Playing The Numbers Game: The Battery Point Sculpture Trail


Maybe some of you have wondered about the odd numbers that sometimes appear in some of my challenge posts. “Why is Hobart littered with random numbers?” you are probably asking. I started to write this post a long time ago now but it was never finished.  I didn’t have enough photos to do so. I always intended to go back and take more but life intervened.  I think it is time to explain.

Naomi and I both like to walk both for pleasure and for exercise. I am far too lazy to exercise just for the sake of getting fit so I don’t enjoy walking just for exercise. For me walking usually has to have a practical purpose like walking to the shops.  When I walk for fun I like something pretty or interesting to look at and maybe take photos of and when I have someone to talk to as well it doesn’t feel like exercise at all.

One day we met up in Hobart and treated ourselves to a pub lunch at Irish Murphy’s in Salamanca Place. Then we set out to do the Battery Point Sculpture Trail. This is about the third time we had planned to do this walk. The previous two times it rained. This time we were lucky and got all the way to the end of it but I didn’t manage to take that many photos.

Fast forward several years and I found myself with a free afternoon and decided to do the walk again and take photos of the places I didn’t photograph the first time. I still didn’t get them all and I probably never will.

The Walk:

I have written about Battery Point before. It is an older part of Hobart named after the gun emplacements that were built in case of an attack by the French and later the Russians. Neither event ever happened and the guns are no longer there. Our walk took us through residential streets with houses looking over the Derwent and down laneways to the waterfront and through little pocket-sized parks where you can sit and watch the water activity.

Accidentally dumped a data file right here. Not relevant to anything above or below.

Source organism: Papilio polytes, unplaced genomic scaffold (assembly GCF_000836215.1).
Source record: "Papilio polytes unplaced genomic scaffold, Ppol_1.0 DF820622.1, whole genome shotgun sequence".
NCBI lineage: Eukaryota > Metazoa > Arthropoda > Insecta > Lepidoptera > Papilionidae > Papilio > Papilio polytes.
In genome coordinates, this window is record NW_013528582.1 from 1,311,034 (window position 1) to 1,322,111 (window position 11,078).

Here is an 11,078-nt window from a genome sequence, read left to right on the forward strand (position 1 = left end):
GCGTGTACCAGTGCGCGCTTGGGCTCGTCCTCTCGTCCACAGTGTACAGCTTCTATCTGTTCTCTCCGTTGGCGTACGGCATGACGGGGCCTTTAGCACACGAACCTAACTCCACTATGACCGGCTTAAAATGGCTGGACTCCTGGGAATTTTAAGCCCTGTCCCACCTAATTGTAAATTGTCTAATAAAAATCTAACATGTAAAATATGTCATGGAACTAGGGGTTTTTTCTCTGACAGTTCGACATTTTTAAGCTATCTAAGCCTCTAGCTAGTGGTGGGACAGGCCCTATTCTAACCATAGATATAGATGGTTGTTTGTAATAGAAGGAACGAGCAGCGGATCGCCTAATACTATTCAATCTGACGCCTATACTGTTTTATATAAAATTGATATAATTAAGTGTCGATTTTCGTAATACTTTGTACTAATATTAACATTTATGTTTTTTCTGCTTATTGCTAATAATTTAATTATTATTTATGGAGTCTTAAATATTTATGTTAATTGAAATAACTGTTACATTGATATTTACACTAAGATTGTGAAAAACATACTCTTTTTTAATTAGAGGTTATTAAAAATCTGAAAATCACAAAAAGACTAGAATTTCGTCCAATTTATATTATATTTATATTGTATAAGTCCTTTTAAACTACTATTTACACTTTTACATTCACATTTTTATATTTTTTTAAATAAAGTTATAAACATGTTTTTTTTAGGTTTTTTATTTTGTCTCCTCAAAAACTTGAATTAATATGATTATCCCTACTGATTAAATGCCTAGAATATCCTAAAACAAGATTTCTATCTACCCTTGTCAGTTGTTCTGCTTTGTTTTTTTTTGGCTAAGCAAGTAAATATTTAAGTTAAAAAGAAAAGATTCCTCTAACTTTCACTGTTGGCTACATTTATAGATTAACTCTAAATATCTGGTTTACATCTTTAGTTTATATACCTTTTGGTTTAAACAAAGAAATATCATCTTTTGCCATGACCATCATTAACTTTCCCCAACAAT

The Sculpture Trail is a signposted walk that begins near the converted silos at the far end of Salamanca Place. Each point of interest is marked by a number which is significant in some way. It’s pretty easy to follow the route as there are bright orange signs at each location and even arrows pointing the way. We had looked at the walk map online but had forgotten to print a copy. It didn’t matter, we found our way easily. We did digress in places so that we could admire the houses we walked by and take a rest in one or two of the little parks. The information sheet says that the walk takes an hour. It took us longer and of course, as you end up near Sandy Bay you then have to come back again.

The old grain silos at Salamanca now converted to apartments
The old grain silos at Salamanca now converted to apartments
The first number on the scultpture walk.
The first number on the sculpture walk.


Soon after we came to Tasmania the silos, no longer needed for grain storage, were converted to apartments. Near them stands the first sculpture, sandstone blocks encased in steel, forming the number 1833. Convict labour was used to build the wharves and many buildings on Hobart’s waterfront. They quarried the stone, broke it and dumped it to create the foundations of the wharf.  The New Wharf was opened in 1833.


This marker is located near the CSIRO Laboratories where scientific research is carried out.

The guide book says:

 The number derives from a small square socket 12.43 feet above sea level which was the base point for all levels surveyed in Tasmania.


To find 628 you have to walk around the back of the CSIRO building on Castray Esplanade and take the path along the waterfront. It is a map encased in glass. Here is what the guide book has to say about it.

If you’d been standing here at the height of the last Ice Age, you would have seen an ancestral river valley, then a broad saltwater estuary as glaciers melted – thousands of years later, you could have watched the first square-rigged sailing vessels enter the harbour.